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ProShares ETFs - with volume through the roof, who are the new leaders?

Last summer (June 2008) I wrote a post titled "ProShares ETFs - Why trading volume makes a difference."

Since then, there have been two situations that suggest it might be a good time to look at trading volume again: ProShares has created a half dozen new ETFs that weren't in our previous analysis and market conditions have taken a further turn for the worse with the S&P 500, for example, going from roughly 1325 to under 800.

Below we present a table contrasting average daily volume in the year leading up to June 25, 2008 with average daily volume in the eight months since June 25, 2008. It is sorted in descending order based on the latest volume numbers.

SymbolNameAvg Daily Volume prior to 6-25-08Avg Daily Volume since 6-25-08
UYGUltra Financials3,778,258112,176,547
SSOUltra S&P5002,368,34756,212,929
SDSUltraShort S&P50010,640,28643,730,513
QIDUltraShort QQQ20,042,46538,670,681
QLDUltra QQQ4,171,17931,438,395
SKFUltraShort Financials3,778,87630,151,740
DUGUltraShort Oil & Gas3,703,70020,425,378
DIGUltra Oil & Gas162,92413,143,336
DDMUltra Dow30528,77412,160,807
DXDUltraShort Dow302,454,75311,606,795
SRSUltraShort Real Estate892,85611,143,286
UREUltra Real Estate81,6899,003,131
TWMUltraShort Russell20004,337,6207,580,650
UCOUltra DJ-AIG Crude Oil 7,238,102
UWMUltra Russell2000475,8944,743,293
UYMUltra Basic Materials27,5504,714,658
SMNUltraShort Basic Materials390,4313,192,335
FXPUltraShort FTSE/Xinhua China 252,260,8732,635,880
EEVUltraShort MSCI Emerging Markets563,8812,516,679
TBTUltraShort Lehman 20+ Year Treasury156,3221,953,684
SHShort S&P500174,9241,137,686
MZZUltraShort MidCap400451,9191,064,628
MVVUltra MidCap400123,4511,059,239
DOGShort Dow30157,933776,583
USDUltra Semiconductors65,585389,699
PSQShort QQQ100,591316,107
EFUUltraShort MSCI EAFE104,662276,254
ROMUltra Technology52,511253,786
UGLUltra Gold 213,400
RWMShort Russell200043,922198,642
SCCUltraShort Consumer Services27,736149,963
REWUltraShort Technology37,704139,168
SAAUltra SmallCap60014,532112,946
PSTUltraShort Lehman 7-10 Year Treasury40,535104,673
SSGUltraShort Semiconductors24,42390,478
SDDUltraShort SmallCap60060,77787,470
SIJUltraShort Industrials17,81871,930
AGQUltra Silver 69,143
UKKUltra Russell2000 Growth11,17362,808
RXLUltra Health Care6,50754,273
UVTUltra Russell2000 Value7,34951,201
EUMShort MSCI Emerging Markets33,83748,629
MYYShort MidCap40064,64647,522
UVGUltra Russell1000 Value4,66546,306
SDPUltraShort Utilities28,31344,947
SZKUltraShort Consumer Goods13,97243,940
SKKUltraShort Russell2000 Growth39,43441,554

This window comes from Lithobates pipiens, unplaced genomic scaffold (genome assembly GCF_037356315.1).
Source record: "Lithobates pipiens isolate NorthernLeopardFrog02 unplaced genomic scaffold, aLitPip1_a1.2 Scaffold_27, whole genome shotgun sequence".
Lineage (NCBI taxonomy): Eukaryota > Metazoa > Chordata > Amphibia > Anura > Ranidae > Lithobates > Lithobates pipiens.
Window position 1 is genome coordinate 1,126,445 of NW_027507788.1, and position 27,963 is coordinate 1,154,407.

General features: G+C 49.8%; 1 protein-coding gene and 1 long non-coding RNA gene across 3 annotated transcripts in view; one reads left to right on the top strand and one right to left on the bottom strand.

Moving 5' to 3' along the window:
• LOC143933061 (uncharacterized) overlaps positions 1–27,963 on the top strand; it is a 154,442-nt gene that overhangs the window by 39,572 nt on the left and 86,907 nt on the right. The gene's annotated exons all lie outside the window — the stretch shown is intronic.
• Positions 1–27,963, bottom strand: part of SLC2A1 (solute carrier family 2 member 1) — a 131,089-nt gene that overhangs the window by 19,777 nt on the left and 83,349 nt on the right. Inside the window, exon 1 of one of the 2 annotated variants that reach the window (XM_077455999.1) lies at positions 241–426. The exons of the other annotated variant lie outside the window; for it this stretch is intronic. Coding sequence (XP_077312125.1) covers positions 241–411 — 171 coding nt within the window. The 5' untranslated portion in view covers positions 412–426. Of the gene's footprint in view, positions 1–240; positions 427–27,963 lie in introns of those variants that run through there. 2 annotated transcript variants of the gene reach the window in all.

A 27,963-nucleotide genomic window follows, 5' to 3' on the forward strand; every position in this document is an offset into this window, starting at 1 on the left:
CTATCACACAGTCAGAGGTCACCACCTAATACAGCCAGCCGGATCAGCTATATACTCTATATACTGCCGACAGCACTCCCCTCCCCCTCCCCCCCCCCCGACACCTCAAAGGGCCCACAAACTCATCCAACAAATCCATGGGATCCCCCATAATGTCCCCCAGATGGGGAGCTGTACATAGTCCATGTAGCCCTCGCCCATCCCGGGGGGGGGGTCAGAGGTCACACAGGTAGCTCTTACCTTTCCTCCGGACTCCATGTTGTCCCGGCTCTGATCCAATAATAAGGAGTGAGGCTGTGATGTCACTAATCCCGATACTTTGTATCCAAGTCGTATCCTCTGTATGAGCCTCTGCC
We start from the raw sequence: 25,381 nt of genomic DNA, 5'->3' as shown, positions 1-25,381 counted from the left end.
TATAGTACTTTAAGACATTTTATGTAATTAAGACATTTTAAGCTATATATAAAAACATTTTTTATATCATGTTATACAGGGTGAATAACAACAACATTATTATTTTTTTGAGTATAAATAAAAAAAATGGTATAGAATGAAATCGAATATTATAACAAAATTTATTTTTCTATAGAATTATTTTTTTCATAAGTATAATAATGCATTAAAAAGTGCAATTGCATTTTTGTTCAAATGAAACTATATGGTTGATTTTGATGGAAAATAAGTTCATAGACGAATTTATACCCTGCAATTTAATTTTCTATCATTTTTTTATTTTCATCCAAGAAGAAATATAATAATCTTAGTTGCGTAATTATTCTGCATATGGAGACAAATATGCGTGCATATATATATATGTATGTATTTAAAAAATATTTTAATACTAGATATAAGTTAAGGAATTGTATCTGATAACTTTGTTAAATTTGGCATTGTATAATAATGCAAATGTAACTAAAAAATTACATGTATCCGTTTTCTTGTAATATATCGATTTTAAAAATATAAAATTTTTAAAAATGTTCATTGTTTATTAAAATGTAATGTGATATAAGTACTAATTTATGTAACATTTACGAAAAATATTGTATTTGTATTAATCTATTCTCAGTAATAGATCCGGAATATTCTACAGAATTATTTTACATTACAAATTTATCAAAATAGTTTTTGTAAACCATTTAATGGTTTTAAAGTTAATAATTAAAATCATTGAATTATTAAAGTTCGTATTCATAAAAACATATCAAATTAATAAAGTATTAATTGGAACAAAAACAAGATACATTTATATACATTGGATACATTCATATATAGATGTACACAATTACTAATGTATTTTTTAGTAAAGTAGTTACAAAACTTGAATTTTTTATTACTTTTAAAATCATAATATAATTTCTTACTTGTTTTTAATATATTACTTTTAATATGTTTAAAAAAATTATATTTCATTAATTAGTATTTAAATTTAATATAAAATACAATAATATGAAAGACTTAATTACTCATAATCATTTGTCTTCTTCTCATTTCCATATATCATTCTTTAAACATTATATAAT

UPWUltra Utilities10,04341,375
SJHUltraShort Russell2000 Value40,35640,062
EFZShort MSCI EAFE12,42339,222
UKFUltra Russell1000 Growth17,31237,990
UXIUltra Industrials6,77536,765
UKWUltra Russell MidCap Growth6,86332,999
SFKUltraShort Russell1000 Growth8,40327,882
EWVUltraShort MSCI Japan24,81126,478
SDKUltraShort Russell MidCap Growth9,10424,653
UVUUltra Russell MidCap Value3,43321,522
UCCUltra Consumer Services4,26421,220
SJFUltraShort Russell1000 Value6,66719,651
UCDUltra DJ-AIG Commodities 16,787
UGEUltra Consumer Goods4,85315,250
YCLUltra Yen 14,143
SBBShort SmallCap6007,39213,601
ULEUltra Euro 12,610
LTLUltra Telecommunications1,5969,038
SJLUltraShort Russell MidCap Value7,6397,957
RXDUltraShort Health Care4,8226,953

The first thing that jumps out is that acceptance of these ETFs has really skyrocketed. For the more popular ETFs, average daily trading volume is up orders of magnitude higher compared to last summer.

Look who's on top of the list: Ultra Financials (UYG). Wow, people have been trading the heck out of this ETF! Its UltraShort equivalent (SKF) has only half the volume though it seems to get twice the publicity. With volume in the bullish ETF double the volume in the bearish ETF, should we assume the bottom for financial stocks has been reached?

The UltraShort QQQ (QID) was by far the ETF with the highest average daily volume in our last survey. This ETF has now dropped to fourth place and its bullish Ultra counterpart, SDS, has become popular enough to boast volume nearly as high as QID.

Some of the new ETFs have also made a big splash. The Ultra DJ-AIG Crude Oil ETF (UCO) didn't even exist last summer but is now trading over 7M shares per day. And this is despite the fact that oil is clearly not in a bull market at the moment. Interestingly, the Ultra DJ-AIG Commodities ETF (UCD), which is comprised of up to 15% of oil futures, is pretty much being neglected, trading less that 17,000 shares a day. Also in the commodities sector and a new entry since our first post, the Ultra Gold ETF (UGL) is now trading a respectable 200,000 shares per day.

I am also struck by the fact that there is so much volume for the Ultra (bullish) ETFs in the top half of our list. With so much doom and gloom hanging over the markets since last summer, I had expected to see the UltraShort (bearish) ETFs become the volume leaders. In some cases, the opposite occurred as we pointed out when discussing UYG and SKF above. In many cases, however, volume is running more or less even between the Ultra and UltraShort ETFs.

In our last post, we made a few generic points about these ETFs and the impacts of trading volume: that higher volume generally leads to narrower bid/ask spreads, higher volume often results in tracking of the underlying index more closely and that higher volume can allow fees to be spread across more shares thus reducing expenses for individual holders. All these still hold true. Back then, I suggested investors should limit themselves to the top third of the list. As volume has grown, though, it now appears that the entire top half of the list looks pretty safe to trade.

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